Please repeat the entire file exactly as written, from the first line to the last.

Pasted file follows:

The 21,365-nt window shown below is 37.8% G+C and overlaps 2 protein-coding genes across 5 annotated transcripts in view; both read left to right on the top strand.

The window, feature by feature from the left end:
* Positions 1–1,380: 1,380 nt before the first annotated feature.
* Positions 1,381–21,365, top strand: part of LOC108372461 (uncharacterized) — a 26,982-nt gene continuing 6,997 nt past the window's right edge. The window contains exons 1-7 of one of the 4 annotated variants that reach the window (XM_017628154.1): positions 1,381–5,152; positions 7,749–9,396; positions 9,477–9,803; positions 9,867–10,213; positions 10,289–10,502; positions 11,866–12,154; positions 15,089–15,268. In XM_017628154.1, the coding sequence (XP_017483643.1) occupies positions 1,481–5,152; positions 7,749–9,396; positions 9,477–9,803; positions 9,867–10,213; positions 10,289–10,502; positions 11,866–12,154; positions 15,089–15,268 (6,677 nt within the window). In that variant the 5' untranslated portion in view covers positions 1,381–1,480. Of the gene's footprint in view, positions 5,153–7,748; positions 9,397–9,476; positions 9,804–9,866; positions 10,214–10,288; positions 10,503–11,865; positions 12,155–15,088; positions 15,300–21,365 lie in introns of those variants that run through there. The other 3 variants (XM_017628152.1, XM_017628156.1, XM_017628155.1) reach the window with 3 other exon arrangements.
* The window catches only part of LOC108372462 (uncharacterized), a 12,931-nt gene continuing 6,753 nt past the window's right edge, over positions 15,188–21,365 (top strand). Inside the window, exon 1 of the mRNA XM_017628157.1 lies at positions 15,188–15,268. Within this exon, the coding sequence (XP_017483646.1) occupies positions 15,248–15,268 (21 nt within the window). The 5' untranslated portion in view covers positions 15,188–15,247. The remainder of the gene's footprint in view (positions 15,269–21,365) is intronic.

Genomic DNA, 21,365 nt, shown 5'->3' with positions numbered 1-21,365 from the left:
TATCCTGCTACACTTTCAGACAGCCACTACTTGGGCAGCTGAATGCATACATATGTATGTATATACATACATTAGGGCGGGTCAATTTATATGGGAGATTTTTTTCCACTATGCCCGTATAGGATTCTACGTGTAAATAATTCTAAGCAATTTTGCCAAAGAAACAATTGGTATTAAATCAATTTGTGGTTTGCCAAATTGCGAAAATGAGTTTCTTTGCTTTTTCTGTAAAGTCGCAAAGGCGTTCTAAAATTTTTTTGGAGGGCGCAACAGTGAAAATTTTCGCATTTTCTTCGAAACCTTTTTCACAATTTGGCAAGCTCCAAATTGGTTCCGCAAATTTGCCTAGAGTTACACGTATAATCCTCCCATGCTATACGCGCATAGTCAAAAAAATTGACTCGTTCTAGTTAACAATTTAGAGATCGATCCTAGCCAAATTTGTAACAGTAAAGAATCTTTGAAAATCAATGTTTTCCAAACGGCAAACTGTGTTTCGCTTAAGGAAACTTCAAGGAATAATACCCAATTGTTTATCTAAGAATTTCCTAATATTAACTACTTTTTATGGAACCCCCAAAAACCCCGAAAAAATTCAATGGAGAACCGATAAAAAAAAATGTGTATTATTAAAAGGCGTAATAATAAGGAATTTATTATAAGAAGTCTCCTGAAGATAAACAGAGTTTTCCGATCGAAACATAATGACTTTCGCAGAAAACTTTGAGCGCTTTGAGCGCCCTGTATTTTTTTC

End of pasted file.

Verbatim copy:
The 21,365-nt window shown below is 37.8% G+C and overlaps 2 protein-coding genes across 5 annotated transcripts in view; both read left to right on the top strand.

The window, feature by feature from the left end:
* Positions 1–1,380: 1,380 nt before the first annotated feature.
* Positions 1,381–21,365, top strand: part of LOC108372461 (uncharacterized) — a 26,982-nt gene continuing 6,997 nt past the window's right edge. The window contains exons 1-7 of one of the 4 annotated variants that reach the window (XM_017628154.1): positions 1,381–5,152; positions 7,749–9,396; positions 9,477–9,803; positions 9,867–10,213; positions 10,289–10,502; positions 11,866–12,154; positions 15,089–15,268. In XM_017628154.1, the coding sequence (XP_017483643.1) occupies positions 1,481–5,152; positions 7,749–9,396; positions 9,477–9,803; positions 9,867–10,213; positions 10,289–10,502; positions 11,866–12,154; positions 15,089–15,268 (6,677 nt within the window). In that variant the 5' untranslated portion in view covers positions 1,381–1,480. Of the gene's footprint in view, positions 5,153–7,748; positions 9,397–9,476; positions 9,804–9,866; positions 10,214–10,288; positions 10,503–11,865; positions 12,155–15,088; positions 15,300–21,365 lie in introns of those variants that run through there. The other 3 variants (XM_017628152.1, XM_017628156.1, XM_017628155.1) reach the window with 3 other exon arrangements.
* The window catches only part of LOC108372462 (uncharacterized), a 12,931-nt gene continuing 6,753 nt past the window's right edge, over positions 15,188–21,365 (top strand). Inside the window, exon 1 of the mRNA XM_017628157.1 lies at positions 15,188–15,268. Within this exon, the coding sequence (XP_017483646.1) occupies positions 15,248–15,268 (21 nt within the window). The 5' untranslated portion in view covers positions 15,188–15,247. The remainder of the gene's footprint in view (positions 15,269–21,365) is intronic.

Genomic DNA, 21,365 nt, shown 5'->3' with positions numbered 1-21,365 from the left:
TATCCTGCTACACTTTCAGACAGCCACTACTTGGGCAGCTGAATGCATACATATGTATGTATATACATACATTAGGGCGGGTCAATTTATATGGGAGATTTTTTTCCACTATGCCCGTATAGGATTCTACGTGTAAATAATTCTAAGCAATTTTGCCAAAGAAACAATTGGTATTAAATCAATTTGTGGTTTGCCAAATTGCGAAAATGAGTTTCTTTGCTTTTTCTGTAAAGTCGCAAAGGCGTTCTAAAATTTTTTTGGAGGGCGCAACAGTGAAAATTTTCGCATTTTCTTCGAAACCTTTTTCACAATTTGGCAAGCTCCAAATTGGTTCCGCAAATTTGCCTAGAGTTACACGTATAATCCTCCCATGCTATACGCGCATAGTCAAAAAAATTGACTCGTTCTAGTTAACAATTTAGAGATCGATCCTAGCCAAATTTGTAACAGTAAAGAATCTTTGAAAATCAATGTTTTCCAAACGGCAAACTGTGTTTCGCTTAAGGAAACTTCAAGGAATAATACCCAATTGTTTATCTAAGAATTTCCTAATATTAACTACTTTTTATGGAACCCCCAAAAACCCCGAAAAAATTCAATGGAGAACCGATAAAAAAAAATGTGTATTATTAAAAGGCGTAATAATAAGGAATTTATTATAAGAAGTCTCCTGAAGATAAACAGAGTTTTCCGATCGAAACATAATGACTTTCGCAGAAAACTTTGAGCGCTTTGAGCGCCCTGTATTTTTTTC